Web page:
I pass the medication room, noticing the last of the junkies are at the window. I feel like a shoplifter. I pass Jonah-the-Joker in the hall, tossing away his own medication cup.
“Hey, do you know anything about precipitated withdrawal?” I ask, with my book full of Suboxone tucked under my arm. “I mean like, is it over in a few minutes?” I’m asking this like I’m asking how bad cancer is.
Jonah’s joker-mask dissolves into a look of concern. He shakes his head. “Hours, homey. That shit lasts hours,” he says, and shuffles down the hall after Lindsey, the cute blonde. I hear him calling after her, “And how was your medication tonight?” in a voice as smooth as top-shelf whiskey.
Back in my room I sit on the bed and open the book. The half-dissolved pills have left a chalky paste on the yellow guts of the pages. “The sentinel passed Jupiter on its way to Io while Captain Danby slept in his cryochamber…”
I close the book and look around. I open it again.
I’m worried about everything as usual. The combination of tranquilizer and anti-seizure meds I’ve been given has blunted whatever feelings I am capable of feeling and left only a shape-shifting dread where my soul should be. The opiate withdrawal, as inevitable as the sun coming up, has not been as vicious in its return; I’m still frantic and terrified, but so far I’ve received a small dispensation. A little grace. Yet I know there is no way to cheat the dopegods. They were always watching, waiting for one little slip-up to rain down pain and misery on mortal junkieflesh. Vengeance is mine saith withdrawal.
I sit up and flip to the chapter containing my pills. They’ve turned into four clumps of stuck-on moondust.
Given a choice between taking something and not taking something, addicts will always choose the taking. Every time. It doesn’t matter if it’s just Tylenol. We are frantically empty. There’s a poem by Galway Kinnell which says ”that enormous emptiness / carved out of such tiny beings as we are / asks to be filled.” But that poem is about love, about the need for human contact, not drugs.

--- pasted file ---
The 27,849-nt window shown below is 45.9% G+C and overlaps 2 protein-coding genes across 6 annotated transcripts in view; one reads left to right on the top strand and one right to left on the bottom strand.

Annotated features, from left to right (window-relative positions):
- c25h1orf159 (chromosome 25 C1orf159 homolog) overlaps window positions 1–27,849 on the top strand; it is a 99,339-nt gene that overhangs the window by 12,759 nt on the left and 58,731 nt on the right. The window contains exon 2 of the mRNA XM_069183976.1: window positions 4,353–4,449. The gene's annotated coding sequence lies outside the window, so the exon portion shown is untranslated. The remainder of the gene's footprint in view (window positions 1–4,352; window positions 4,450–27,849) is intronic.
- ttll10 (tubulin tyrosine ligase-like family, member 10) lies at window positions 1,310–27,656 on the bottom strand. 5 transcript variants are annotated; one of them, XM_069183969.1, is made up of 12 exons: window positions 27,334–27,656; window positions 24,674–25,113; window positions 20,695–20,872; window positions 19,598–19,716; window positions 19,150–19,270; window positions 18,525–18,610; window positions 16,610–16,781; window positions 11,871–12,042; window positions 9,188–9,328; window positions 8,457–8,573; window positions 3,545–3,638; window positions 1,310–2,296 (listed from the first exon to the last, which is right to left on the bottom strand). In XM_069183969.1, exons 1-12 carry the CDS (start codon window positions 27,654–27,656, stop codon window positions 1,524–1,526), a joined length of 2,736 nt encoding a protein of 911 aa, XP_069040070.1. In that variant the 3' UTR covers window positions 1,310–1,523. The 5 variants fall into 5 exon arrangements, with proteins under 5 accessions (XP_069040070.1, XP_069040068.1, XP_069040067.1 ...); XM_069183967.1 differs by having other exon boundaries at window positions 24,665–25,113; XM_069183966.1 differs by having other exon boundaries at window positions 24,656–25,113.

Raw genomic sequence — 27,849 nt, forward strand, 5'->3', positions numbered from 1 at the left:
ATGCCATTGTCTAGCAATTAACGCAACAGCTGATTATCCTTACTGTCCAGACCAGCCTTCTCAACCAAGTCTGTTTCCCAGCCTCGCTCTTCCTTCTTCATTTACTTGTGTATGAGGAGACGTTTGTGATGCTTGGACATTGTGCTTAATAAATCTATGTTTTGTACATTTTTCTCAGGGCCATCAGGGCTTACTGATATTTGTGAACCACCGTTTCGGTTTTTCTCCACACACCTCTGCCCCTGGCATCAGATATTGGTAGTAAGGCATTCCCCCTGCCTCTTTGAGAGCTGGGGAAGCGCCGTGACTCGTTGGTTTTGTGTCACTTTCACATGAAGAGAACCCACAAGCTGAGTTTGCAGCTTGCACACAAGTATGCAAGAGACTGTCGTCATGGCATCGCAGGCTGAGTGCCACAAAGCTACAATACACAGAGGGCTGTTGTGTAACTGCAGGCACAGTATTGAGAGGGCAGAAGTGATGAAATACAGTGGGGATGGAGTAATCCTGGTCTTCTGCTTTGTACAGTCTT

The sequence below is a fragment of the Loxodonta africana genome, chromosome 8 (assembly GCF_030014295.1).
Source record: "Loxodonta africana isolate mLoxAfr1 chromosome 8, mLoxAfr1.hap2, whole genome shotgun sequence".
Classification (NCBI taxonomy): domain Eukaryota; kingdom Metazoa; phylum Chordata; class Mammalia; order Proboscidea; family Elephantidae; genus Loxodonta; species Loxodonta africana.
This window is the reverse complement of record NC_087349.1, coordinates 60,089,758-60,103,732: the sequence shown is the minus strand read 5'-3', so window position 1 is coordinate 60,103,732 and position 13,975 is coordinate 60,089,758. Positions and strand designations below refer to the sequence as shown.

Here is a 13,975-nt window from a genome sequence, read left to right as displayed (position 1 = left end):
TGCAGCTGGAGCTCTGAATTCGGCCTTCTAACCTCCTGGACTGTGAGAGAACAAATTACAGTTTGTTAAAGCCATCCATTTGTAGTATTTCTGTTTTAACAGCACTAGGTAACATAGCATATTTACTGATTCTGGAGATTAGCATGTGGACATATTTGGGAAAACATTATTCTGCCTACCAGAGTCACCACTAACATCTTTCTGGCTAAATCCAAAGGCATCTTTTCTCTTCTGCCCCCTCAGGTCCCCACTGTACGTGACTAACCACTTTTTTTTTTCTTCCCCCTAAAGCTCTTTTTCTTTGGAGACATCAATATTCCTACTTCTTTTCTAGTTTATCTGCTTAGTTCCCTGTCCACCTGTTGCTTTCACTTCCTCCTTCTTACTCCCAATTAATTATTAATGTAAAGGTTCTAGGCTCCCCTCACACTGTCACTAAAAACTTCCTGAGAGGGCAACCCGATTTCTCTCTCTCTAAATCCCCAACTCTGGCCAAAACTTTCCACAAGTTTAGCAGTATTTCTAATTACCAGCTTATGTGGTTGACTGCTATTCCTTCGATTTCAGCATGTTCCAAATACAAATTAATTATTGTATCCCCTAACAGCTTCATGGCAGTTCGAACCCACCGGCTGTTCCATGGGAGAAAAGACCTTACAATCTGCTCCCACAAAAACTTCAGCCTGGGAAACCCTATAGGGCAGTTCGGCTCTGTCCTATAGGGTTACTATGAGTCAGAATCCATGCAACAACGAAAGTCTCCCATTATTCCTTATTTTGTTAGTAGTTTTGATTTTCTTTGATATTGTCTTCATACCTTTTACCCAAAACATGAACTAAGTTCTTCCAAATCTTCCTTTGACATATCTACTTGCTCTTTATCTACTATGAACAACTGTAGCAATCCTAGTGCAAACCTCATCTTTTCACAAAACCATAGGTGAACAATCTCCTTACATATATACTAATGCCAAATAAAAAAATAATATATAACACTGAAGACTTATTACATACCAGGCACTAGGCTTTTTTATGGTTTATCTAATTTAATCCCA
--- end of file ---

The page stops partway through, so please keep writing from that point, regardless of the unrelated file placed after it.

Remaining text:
I fold back the pages of Best Science Fiction of 1974 and scrape the Suboxone moonlumps into my mouth. It tastes faintly sweet. I press the book close to my face and tongue the last of the powder off the pages, the moldy, decaying-book smell burning in my nose and lungs.
My thirsty cells drink again, as if straight from the mouth of a wild red poppy, and I see the world, the actual physical world, transform in front of me. The harsh light of the hallway is suddenly a warm glow beckoning me to life again. My dry veins fill with warm saltwater, the waters of the sea from which we were born. Though it’s still mercury-lamp gray in here, I know the sun is out somewhere in the world above me because I feel its rays penetrating down, down through the ceiling and walls of the hospital, down to hold me close and keep me safe in its warm embrace. It feels like going home. It feels like love.
Now my strength is returning, my limbs loosening. I’m no longer shot-through with terror and anger. I can’t believe it—I’m really high! My problems seem manageable now. It’s like an actual answer to prayer, a love letter back from God. I hear talentless, awful Bob Marley singing in my ears—“…every little thing / will be all right.” My heart pumps the beautiful warm blood inside my chest. I think of Yeats: I am blessed and can bless.
Yeehaw fuckos, your boy is high!